This was the British first convoy to the USSR via the Arctic route (21/31 August 1941).
As an ad hoc effort designed as much to show solidarity with the recently invaded USSR as to offer matériel assistance, the convoy had no designation in the otherwise standard letter/number sequence used for Allied convoys. The convoy’s primary military task was the delivery of raw materials and also 39 Hawker Hurricane fighters, which were loaded as 24 whole aircraft in the old aircraft carrier Argus, which had already done similar service in the delivery of fighters to Malta on several occasions, and 15 crated aircraft in one of the merchant ships. The Hurricane fighters were for the use of the RAF’s No. 151 Wing, which was to be based temporarily at Vaenga near Murmansk.
Having departed Liverpool on 12 August, the convoy of six merchant ships (1,914-ton British Lancastrian Prince, 4,747-ton British New Westminster City, 1,931-ton British Esneh, 4,817-ton British Trehata, 11,348-ton British Llanstephan Castle and 4,427-ton Dutch Alchiba), together with the 8,402-ton British fleet auxiliary oiler Aldersdale, assembled in the Hvalfjördur near Reykjavik in Iceland and sailed to the north on 21 August under the close escort of the destroyers Electra, Active and Impulsive, ocean minesweepers Halcyon, Harrier and Salamander, and anti-submarine trawlers Hamlet, Macbeth and Ophelia. More distant cover was provided by the heavy cruiser Shropshire and destroyers Matabele, Punjabi and Somali, and heavier support was offered by the fleet carrier Victorious and heavy cruisers Devonshire and Suffolk under the command of Rear Admiral W. F. Wake-Walker.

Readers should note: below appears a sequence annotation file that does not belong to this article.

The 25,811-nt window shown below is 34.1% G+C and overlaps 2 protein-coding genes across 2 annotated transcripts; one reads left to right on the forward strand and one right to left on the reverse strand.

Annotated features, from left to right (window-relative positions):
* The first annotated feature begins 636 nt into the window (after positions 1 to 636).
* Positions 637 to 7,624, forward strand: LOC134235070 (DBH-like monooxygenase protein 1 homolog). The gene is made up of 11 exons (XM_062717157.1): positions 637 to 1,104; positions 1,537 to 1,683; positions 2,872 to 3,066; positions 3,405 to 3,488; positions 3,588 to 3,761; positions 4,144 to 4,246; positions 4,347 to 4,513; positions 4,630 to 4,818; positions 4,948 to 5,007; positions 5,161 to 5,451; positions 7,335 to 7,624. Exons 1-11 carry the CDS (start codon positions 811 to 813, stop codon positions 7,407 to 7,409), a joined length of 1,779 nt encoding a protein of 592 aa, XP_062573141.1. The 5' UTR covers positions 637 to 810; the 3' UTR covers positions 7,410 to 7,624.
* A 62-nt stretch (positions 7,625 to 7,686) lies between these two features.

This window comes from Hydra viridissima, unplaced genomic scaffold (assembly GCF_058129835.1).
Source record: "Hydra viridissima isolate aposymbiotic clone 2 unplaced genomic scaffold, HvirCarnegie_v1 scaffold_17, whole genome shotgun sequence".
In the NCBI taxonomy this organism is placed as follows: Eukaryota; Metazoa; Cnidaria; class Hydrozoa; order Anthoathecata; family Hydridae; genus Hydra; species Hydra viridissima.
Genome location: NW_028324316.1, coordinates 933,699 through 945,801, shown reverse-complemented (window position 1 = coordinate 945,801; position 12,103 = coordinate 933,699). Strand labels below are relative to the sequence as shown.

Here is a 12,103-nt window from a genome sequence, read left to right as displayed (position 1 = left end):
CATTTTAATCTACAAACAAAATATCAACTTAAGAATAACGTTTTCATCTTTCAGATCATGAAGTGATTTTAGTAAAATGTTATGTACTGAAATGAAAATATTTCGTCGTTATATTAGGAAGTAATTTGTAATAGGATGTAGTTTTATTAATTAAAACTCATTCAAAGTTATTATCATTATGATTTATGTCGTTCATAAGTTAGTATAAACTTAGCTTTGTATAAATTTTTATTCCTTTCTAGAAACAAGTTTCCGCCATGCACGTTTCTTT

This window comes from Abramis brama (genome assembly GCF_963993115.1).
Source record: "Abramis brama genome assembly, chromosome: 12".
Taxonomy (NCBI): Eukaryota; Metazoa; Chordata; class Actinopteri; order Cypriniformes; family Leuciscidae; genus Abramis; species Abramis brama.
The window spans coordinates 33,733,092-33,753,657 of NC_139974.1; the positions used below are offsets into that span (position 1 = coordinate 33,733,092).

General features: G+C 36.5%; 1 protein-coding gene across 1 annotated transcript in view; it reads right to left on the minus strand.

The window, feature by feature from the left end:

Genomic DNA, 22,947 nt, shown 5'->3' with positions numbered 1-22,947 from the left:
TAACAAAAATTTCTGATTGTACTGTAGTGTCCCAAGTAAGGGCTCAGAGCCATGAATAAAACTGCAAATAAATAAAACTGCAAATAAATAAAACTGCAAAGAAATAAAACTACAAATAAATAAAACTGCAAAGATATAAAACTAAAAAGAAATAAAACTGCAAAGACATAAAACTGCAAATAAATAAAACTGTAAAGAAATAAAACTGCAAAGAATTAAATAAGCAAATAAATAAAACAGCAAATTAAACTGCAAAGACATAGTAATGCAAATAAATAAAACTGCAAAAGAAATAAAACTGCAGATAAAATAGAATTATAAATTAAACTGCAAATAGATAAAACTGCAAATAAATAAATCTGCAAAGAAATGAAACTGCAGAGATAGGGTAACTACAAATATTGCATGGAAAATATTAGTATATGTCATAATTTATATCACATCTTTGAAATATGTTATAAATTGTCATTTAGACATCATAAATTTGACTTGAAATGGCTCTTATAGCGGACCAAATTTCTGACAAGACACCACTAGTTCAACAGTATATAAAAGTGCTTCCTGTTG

At this time the German air presence in the northern part of occupied Norway was small, and the Germans therefore did not discover the passage of the convoy and could make no effort to intercept it.
Additionally escorted in the White Sea by the Soviet destroyers Sokrushitelnyi, Groznyi, Kuybyshev and Uritskyi, the merchantman with the crated fighters reached Arkhangyel’sk safely on 31 August, and Argus successfully flew off the fighters she was carrying to reach Vaenga.
An abortive attempt was made to strike at German coastal shipping to the north of Tromsø with Victorious’s aircraft on 3 September and, after refuelling at Spitsbergen, a second attempt was made, this time sinking one ship.